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    OAL for a rifle load that feeds from a magazine only matters that it feeds properly. Your chamber ONLY cares for where the moving bullet strikes the rifling, it doesn't know or care how much further any other part of the bullet sticks into empty barrel space so OAL for accuracy isn't the correct concern.

    Bullets vary in lenght, base to the tip. The point of rifling contact on the ogive's curve is the important part, not the tip, so that's what we use as the seating reference for best, or at least most consistant, seating. And the best seating-contact length varies a lot, rifle by rifle and bullet by bullet.

    Trying to get consistant OAL's from base to the tip will lead you on a merry chase!
     
    Last edited: May 18, 2009
  6. woods

    woods Well-Known Member

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    The case length of the 300 RUM from the case head to the case mouth is 2.850". The Hornady OAL comparator attachement which measures to the ogive is almost exactly 1.000"

    [​IMG]

    With a bullet in the modified case (yes, there is a bullet in there) and placed against the ogive the attachement hits the case mouth before you can reach 3.750"

    [​IMG]

    A more likely scenario is that they meant the overall length of the bullet from case head to bullet tip is 3.750"

    [​IMG]

    Even that is questionable because most Remington magazines have an internal dimension of 3.700", so you would not be able to stack the mag and would have to shoot single shot.
     
  7. 1CouesHunter

    1CouesHunter Active Member

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    Thanks Woods, (Also Bounty Hunter & Boomtube) This Helps Me Out. I used the Hornady OAL Gage, zeroed it out and Measured the case and Bullet just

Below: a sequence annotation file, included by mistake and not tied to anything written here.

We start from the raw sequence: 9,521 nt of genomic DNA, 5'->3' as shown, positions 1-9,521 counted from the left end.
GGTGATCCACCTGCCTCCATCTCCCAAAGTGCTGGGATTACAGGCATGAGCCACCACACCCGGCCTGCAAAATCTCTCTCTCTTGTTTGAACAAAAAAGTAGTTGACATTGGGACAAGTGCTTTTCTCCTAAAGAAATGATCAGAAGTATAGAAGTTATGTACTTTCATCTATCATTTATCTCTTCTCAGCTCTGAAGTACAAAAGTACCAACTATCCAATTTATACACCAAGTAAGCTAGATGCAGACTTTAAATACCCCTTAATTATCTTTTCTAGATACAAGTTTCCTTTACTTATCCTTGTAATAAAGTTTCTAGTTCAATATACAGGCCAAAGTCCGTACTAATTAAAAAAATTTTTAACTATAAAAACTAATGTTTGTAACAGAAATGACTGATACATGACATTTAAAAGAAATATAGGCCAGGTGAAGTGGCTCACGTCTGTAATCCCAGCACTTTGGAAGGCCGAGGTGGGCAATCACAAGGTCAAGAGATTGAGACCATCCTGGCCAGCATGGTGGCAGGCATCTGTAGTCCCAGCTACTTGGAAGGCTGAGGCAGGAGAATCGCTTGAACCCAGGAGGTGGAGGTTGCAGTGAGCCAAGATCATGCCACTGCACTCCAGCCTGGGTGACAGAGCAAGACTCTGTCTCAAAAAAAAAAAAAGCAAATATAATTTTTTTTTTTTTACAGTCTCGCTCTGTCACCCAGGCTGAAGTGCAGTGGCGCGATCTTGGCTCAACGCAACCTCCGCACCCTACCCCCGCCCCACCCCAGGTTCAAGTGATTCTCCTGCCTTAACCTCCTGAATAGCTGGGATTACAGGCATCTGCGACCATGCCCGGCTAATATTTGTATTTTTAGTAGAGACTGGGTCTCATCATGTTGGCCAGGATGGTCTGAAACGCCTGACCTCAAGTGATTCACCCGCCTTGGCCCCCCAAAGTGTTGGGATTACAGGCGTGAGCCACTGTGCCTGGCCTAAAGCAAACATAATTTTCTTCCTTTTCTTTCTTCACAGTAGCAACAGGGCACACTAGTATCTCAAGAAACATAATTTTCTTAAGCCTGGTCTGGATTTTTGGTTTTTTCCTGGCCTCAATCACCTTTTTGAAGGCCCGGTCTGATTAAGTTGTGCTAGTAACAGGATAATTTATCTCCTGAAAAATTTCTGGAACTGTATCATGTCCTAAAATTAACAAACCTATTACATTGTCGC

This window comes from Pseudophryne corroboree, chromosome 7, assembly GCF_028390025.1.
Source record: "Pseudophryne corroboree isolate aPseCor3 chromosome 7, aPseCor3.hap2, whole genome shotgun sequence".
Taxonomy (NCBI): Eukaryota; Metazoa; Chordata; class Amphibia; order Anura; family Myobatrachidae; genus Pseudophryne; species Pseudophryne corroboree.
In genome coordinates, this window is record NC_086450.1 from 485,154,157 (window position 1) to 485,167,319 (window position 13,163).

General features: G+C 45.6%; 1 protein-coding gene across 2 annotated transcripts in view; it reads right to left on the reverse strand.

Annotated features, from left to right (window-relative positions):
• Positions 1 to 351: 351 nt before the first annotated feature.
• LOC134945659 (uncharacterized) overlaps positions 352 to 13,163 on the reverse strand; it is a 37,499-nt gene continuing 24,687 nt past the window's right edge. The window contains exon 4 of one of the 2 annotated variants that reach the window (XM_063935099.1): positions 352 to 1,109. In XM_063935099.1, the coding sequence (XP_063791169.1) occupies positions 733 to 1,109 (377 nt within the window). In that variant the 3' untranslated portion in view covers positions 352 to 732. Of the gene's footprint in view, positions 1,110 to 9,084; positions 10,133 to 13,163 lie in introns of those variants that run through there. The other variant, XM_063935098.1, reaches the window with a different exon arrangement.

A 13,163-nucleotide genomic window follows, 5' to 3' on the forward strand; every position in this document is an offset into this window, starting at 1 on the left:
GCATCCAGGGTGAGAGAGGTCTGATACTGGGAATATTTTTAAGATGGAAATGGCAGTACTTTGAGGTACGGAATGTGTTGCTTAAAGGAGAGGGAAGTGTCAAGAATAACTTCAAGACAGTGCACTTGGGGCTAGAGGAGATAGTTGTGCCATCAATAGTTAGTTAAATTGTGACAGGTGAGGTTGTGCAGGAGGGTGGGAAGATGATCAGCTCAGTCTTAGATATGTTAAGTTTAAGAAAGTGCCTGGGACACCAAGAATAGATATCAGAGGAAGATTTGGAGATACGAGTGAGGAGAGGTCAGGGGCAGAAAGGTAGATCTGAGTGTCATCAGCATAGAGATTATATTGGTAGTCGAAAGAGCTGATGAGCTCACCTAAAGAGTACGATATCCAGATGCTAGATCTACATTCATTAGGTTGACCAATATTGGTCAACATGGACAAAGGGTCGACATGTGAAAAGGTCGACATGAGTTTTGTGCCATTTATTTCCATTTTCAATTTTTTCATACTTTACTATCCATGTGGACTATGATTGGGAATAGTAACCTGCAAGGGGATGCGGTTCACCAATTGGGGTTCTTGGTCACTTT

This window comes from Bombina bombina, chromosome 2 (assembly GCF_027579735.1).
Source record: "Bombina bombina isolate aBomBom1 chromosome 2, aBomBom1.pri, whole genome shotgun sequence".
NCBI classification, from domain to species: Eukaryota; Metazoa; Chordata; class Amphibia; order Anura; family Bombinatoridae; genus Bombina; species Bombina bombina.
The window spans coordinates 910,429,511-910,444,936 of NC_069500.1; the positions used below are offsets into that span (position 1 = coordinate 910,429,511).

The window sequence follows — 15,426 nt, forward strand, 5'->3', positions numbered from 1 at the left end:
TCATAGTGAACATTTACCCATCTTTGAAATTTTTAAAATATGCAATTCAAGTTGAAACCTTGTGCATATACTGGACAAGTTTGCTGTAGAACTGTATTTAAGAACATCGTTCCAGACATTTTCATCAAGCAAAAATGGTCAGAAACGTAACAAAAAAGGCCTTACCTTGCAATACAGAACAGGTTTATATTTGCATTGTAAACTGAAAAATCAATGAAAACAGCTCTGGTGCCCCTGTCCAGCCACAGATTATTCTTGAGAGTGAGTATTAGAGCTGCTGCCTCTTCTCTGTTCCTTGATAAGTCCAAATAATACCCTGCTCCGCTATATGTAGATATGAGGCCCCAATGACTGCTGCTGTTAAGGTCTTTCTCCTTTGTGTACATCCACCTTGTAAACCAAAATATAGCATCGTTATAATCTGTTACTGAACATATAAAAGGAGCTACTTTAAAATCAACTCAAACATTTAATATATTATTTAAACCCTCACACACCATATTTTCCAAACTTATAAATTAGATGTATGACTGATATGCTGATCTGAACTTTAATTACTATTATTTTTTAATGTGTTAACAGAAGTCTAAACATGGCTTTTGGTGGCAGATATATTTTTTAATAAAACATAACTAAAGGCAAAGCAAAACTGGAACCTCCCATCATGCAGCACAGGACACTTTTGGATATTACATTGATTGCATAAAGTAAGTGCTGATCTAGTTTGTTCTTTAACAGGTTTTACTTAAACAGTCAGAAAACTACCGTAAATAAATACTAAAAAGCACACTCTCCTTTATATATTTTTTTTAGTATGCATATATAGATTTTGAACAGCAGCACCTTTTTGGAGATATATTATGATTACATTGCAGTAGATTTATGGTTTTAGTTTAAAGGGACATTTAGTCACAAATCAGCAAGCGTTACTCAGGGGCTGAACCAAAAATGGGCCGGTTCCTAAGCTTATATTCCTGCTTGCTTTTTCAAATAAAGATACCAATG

barely seated and could only get a measurement of 3.579"!

    I Dont think the OAL Gage will go to 3.725" with a 200 grn NAB! So, Like you said, Woods,
    **I Believe I Mistook the Overall Measurement for an Ogive Measurement.***
    I shot the Rifle with a 3.725" (tip to case Head Measurement) Shot fine out to
    600 Yards!!

    Wouldnt the Ogive measurement be around 3.100" for a bullet and case seated 3.725 tip to case head??

    Woods in that second pic, isn't the comparator sitting over the ogive of the bullet? Because when I tried to measure, the comparator was sitting on top (on the ogive of the bullet), and the lower part was exposed.

    Sorry for being slow on this...
     
  8. woods

    woods Well-Known Member

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    Yes, the comparator is sitting on the ogive. The comparator hole is actually smaller than caliber and hits the curve of the bullet down toward the tip.

    As far as the measurement you mentioned of 3.100", that would be correct if you subtract the 1.000" of the comparator body. This is the comparator reading with the OAL set at 3.750"

    [​IMG]

    I'm starting to work up loads for the 300 RUM. How far off the lands are you seating the bullet and what load are you using?
     
  9. 1CouesHunter

    1CouesHunter Active Member

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    I Just Sent my rifle Back to the gunsmith for some minor work, and when I get it back I expect I will have an exact starting point for OAL and Powder Load.

    I was using 95 grn. Retumbo, 200 grain NAB, and a OAL (casehead to tip measurement) of 3.725"

    When I get the rifle back, with the new info, I will Start at 91 grns. and work up to 95 grns.

    I also just got a Chargemaster 1500 for precise powder measurements,
    and a CED M2 Chronograph for precise speeds.